AUDREY BACHERT-PERETTI: I would now like to raise the issue of appropriate protections for personal data in the network space under the French Constitution.

Since the year 2000, the Conseil Constitutionnel has instituted the "right to information privacy" by means of a number of rulings in the context of the ongoing digital transformation (DX) of society. Moreover, they have ruled that the protection of personal data is linked to the "right to respect of private life". This is not really how the Conseil constitutionnel understand the right to privacy: the right to personal autonomy is protected through the notion of "personal liberty" and the "right to respect for privacy" is only related to the protection against the collection and divulgation of personal information, against home search and against the interception of private correspondence. The protection of personal data is linked to this right to respect for privacy, as a new component of it. As recognized by the French Constitution. However, a closer look at the rulings reveals that this protection is limited and cannot in its current form be deemed sufficient.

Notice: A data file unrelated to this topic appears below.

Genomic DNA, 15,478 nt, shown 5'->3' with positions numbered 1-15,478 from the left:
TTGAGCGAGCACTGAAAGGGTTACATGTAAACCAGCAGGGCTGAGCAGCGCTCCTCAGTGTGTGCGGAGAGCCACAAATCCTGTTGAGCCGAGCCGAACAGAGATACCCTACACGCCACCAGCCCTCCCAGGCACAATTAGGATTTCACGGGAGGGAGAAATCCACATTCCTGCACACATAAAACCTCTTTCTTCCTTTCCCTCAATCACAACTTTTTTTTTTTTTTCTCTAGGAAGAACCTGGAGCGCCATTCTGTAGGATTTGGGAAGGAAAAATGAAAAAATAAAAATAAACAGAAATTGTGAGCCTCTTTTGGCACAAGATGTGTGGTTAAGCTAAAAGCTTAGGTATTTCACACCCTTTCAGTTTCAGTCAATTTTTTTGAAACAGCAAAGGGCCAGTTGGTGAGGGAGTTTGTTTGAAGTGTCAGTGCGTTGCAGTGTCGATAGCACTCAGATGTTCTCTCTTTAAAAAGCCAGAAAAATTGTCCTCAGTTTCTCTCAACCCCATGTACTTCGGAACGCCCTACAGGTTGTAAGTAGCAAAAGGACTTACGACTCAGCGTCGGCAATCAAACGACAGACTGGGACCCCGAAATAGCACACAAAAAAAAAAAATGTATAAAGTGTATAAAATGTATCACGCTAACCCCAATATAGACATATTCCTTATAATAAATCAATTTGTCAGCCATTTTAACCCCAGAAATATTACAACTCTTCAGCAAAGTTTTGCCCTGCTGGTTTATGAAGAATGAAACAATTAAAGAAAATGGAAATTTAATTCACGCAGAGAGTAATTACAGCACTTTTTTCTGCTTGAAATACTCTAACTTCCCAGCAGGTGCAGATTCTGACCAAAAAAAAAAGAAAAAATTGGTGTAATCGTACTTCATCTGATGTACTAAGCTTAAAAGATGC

There are two main reasons for this. First, the Conseil Constitutionnel has a highly constrained definition of what constitutes a personal data breach. The Conseil Constitutionnel does not consider any form of collation of information as representing a breach of the rights and freedoms of citizens, nor recognize a case as constituting an infringement other than when the data can be linked back to individuals or specifically includes individual names. However, if we take into account the advances in contemporary data processing technology, any information has the potential to become personally identifiable data.